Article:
As I Said At The Beginning, This Is A Horror Story


But is it a horror story?

Later is published as a Hard Case Crime novel. Which I actually find a little strange… I mean, I guess it is a crime novel but is it more of one than, say, The Institute? Or Mr. Mercedes? Neither of them were Hard Case Novels, but both of them felt more like crime novels than this in some ways. There’s no good detective or cop of note in this one either, just a dirty cop. No one really doing detective work, just things happening to people. None of which is to say it’s bad, but it doesn’t seem super crime novel-y to me, if that makes sense. It does seem more like a horror story, though. Although not completely that, either.

I guess mostly it’s another King book that’s more than one thing at a time, which isn’t really that unusual. And it does feel crime novel-ish in some ways… I mean, there’s a serial bomber and a whole drug storyline. I wonder a little about the decision to publish it as a crime novel, but I don’t think it’s that important either. I think Stephen King has been very much in crime/cops/detectives mode these past however many years, so have fun, I guess.

Jamie Conklin starts off as a little boy who sees dead people. Mostly, these dead people are harmless, though not really helpful either. Part of this story is about a time when one was helpful. Part is about a time when one was harmful — or could have been if Jamie hadn’t gotten fairly lucky. Part of it is about a bad cop, and part of it is about a mother and son. Said mother is about a literary agent, which is an interesting departure from King’s writer characters while still staying in the same general family. Although the literary agent does some writing in this one too.

Also — spoilers here, skip this paragraph if you hate them — it’s a little bit about incest. If you know only one thing about this book already, it’s probably that. However, it’s such a little part of the book, and it doesn’t really matter — there’s some suggestion that it explains the ability to see and talk to dead people, but also, perhaps it doesn’t (I don’t think that’s based on anything, is it? Any legends or folklore or anything? I’ve never heard of any connections between incest and powers of any kind. Although I suppose that doesn’t mean it’s not out there.) Anyway, that’s the big shocking twist, but I don’t find it particularly important, as shocking twists go. I don’t have a problem with it, but I don’t think it actually matters that much.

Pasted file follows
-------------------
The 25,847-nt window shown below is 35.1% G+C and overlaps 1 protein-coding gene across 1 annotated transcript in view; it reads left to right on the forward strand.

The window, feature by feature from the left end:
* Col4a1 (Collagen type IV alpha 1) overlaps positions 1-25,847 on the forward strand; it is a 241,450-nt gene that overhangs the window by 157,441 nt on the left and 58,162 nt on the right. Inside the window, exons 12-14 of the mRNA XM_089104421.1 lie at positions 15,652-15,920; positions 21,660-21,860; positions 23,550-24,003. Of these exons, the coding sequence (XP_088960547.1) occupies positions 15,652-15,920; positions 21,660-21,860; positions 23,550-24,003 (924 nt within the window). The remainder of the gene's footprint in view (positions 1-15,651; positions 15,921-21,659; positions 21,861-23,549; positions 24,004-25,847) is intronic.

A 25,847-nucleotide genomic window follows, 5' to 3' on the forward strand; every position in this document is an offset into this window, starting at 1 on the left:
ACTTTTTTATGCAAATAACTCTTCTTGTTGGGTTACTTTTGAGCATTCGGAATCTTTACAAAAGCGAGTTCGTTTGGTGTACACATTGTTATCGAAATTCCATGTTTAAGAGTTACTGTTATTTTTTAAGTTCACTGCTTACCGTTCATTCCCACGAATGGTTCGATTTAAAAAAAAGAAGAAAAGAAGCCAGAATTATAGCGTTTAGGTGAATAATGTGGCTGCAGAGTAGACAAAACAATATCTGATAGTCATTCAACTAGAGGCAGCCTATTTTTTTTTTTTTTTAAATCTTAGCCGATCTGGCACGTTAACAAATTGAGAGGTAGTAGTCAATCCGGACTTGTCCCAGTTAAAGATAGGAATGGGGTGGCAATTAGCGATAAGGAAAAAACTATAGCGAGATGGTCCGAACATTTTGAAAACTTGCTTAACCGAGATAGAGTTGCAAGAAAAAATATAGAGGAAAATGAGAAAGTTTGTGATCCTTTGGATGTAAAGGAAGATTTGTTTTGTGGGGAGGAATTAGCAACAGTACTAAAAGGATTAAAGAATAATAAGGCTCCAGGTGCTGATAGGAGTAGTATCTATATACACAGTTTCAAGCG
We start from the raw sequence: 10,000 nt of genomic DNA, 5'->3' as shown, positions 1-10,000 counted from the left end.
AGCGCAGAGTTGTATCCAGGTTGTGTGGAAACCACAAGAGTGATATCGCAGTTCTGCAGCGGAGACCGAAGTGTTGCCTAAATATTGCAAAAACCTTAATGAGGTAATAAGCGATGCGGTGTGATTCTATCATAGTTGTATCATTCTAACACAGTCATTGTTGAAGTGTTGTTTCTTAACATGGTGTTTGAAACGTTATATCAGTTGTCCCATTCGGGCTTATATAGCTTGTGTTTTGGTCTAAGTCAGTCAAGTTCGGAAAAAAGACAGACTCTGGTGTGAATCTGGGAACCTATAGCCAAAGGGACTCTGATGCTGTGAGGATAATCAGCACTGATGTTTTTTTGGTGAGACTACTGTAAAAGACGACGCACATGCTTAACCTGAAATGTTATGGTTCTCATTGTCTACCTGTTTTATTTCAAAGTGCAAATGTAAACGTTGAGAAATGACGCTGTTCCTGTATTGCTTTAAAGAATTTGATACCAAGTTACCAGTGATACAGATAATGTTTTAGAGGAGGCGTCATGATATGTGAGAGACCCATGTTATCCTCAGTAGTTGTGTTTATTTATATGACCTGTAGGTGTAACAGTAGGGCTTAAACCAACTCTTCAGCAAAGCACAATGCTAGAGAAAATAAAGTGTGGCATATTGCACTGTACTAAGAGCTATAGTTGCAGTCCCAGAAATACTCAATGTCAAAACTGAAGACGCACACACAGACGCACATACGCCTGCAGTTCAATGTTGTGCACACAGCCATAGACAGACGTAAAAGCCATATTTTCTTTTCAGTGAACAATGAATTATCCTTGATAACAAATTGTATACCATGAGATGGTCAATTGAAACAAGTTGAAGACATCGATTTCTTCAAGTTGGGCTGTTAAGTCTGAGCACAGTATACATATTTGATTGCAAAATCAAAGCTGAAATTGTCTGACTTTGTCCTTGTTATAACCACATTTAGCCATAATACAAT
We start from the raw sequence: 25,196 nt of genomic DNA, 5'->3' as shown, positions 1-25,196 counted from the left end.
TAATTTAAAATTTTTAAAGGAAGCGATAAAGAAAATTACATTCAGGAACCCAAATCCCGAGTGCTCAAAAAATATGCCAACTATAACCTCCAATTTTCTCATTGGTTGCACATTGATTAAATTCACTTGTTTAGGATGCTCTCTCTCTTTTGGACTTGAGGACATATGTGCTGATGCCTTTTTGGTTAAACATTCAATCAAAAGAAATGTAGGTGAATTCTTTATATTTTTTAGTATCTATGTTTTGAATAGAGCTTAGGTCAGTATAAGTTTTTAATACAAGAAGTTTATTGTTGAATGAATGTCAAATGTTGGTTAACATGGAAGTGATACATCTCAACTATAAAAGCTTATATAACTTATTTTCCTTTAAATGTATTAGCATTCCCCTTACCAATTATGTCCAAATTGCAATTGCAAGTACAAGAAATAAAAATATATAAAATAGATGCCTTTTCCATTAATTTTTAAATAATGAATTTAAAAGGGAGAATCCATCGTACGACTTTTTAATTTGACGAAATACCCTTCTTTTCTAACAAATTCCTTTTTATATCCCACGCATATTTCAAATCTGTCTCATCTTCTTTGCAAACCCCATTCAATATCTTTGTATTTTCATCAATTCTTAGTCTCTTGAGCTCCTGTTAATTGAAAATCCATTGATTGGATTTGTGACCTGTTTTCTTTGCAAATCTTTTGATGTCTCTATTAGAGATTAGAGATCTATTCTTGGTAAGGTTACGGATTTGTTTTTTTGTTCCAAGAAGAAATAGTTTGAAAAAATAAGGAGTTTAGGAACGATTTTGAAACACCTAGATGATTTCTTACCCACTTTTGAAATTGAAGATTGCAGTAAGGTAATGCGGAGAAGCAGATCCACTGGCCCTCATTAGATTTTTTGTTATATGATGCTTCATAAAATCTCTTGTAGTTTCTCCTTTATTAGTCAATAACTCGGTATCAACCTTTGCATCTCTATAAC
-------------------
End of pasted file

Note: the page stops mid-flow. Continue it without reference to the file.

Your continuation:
It’s also a little about Alzheimer’s, which I feel has been very present in the Kingverse lately. And you know what? I get that. That’s probably one of King’s fears. The man’s mind is his livelihood, after all. It’s not his ability to type or write stories that matters, it’s his ability to think them up. He’s also a big reader and clearly a smart guy. It probably doesn’t matter that he has the money to ensure that he’s taken care of or that he doesn’t have to churn out two or three books a year to afford to live, losing the ability to do it would probably be worse for a man like him than a physical disability.

And you know, Alzheimer’s is pretty horrible anyway. I’m nothing like the writer Stephen King is, but I did work as a CNA for almost a decade, and I saw a lot of Alzheimer’s, and it’s horrific. The person loses themselves — and their loved ones lose them — long before they actually die. It was honestly one of my worst fears even then — before I started making a living with my brain — and the older I get, the more I fear it. I’m talking a lot about it for something that’s not really the point of the novel, but I think it is part of the point. Because Jamie finding out who his father is isn’t really that horrific because of the incest — well, it might be, but since we don’t know the circumstances of the incest, it really isn’t — but because his father suffered from early-onset Alzheimer’s. Which means that Jamie might too. And that’s frankly more of a horror than the possessed ghost Jamie deals with or the crooked cop that would have killed him. Jamie beat the possessed ghost in the ritual of Chüd. He used that demon to get clear of the crooked cop. But who beats Alzheimer’s? As far as I know, nobody. That’s really horrible.


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